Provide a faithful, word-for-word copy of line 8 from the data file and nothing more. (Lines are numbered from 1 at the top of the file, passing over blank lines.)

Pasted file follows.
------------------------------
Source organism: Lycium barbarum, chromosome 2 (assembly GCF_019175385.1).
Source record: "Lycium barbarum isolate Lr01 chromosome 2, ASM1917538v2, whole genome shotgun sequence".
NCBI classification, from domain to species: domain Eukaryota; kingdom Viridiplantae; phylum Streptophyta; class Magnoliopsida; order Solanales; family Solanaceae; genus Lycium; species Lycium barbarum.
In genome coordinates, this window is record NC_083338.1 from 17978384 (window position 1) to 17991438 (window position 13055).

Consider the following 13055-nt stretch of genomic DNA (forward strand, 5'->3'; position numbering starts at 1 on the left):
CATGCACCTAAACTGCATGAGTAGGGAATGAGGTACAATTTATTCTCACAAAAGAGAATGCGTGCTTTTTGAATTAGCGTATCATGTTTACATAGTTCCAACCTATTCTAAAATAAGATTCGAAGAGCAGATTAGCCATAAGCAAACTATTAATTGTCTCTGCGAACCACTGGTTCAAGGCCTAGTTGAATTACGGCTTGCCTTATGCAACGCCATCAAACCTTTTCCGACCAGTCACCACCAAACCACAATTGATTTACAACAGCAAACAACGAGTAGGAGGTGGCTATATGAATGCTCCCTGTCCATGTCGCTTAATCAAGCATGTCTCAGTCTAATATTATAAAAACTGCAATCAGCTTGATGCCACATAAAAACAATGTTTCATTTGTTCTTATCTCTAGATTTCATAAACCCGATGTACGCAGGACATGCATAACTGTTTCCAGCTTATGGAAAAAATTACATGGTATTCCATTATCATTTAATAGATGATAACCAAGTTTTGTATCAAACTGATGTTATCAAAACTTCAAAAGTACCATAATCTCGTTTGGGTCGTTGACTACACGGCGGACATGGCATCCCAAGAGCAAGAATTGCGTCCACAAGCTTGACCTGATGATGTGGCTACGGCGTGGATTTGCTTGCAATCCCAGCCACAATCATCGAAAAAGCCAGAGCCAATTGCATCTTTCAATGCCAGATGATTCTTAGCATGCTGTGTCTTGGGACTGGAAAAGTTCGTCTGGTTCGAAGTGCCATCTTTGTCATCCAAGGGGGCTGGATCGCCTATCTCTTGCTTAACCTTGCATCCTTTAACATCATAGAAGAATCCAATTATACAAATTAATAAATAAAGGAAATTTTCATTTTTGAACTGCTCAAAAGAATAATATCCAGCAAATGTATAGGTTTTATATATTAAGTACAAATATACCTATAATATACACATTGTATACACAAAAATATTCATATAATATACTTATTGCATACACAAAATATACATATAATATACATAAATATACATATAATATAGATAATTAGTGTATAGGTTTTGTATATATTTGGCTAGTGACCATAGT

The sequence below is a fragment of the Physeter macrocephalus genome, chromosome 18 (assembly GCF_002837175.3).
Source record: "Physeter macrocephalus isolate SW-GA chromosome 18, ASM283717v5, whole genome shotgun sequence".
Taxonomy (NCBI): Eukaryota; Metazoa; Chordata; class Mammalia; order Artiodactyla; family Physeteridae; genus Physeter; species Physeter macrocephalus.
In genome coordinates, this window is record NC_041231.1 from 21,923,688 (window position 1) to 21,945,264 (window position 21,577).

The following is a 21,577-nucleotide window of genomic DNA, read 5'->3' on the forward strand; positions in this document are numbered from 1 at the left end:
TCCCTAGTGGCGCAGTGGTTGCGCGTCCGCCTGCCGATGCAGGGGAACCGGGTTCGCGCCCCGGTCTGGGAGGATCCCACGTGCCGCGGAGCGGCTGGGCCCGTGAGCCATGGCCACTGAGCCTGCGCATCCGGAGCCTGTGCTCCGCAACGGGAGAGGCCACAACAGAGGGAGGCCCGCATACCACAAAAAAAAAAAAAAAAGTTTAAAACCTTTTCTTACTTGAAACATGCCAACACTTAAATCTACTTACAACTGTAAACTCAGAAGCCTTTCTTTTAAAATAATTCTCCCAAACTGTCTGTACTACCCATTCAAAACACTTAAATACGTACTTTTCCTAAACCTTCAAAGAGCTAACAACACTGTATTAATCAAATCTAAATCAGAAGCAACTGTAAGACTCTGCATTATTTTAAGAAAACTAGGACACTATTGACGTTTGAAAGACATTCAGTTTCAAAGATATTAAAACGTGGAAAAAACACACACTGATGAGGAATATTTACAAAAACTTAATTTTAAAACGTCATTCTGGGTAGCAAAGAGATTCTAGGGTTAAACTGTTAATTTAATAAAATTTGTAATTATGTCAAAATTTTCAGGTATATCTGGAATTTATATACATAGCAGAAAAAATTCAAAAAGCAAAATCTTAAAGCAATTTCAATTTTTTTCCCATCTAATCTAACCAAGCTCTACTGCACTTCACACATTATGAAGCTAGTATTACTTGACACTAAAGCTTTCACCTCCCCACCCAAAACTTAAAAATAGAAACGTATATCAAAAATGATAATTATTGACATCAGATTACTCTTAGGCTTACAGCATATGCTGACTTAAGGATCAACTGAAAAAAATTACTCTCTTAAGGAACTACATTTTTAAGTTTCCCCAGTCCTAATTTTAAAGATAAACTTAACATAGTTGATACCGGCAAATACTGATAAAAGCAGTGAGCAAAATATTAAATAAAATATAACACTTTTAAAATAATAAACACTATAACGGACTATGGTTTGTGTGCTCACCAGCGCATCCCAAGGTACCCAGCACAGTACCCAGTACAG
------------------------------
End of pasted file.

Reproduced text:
Source record: "Physeter macrocephalus isolate SW-GA chromosome 18, ASM283717v5, whole genome shotgun sequence".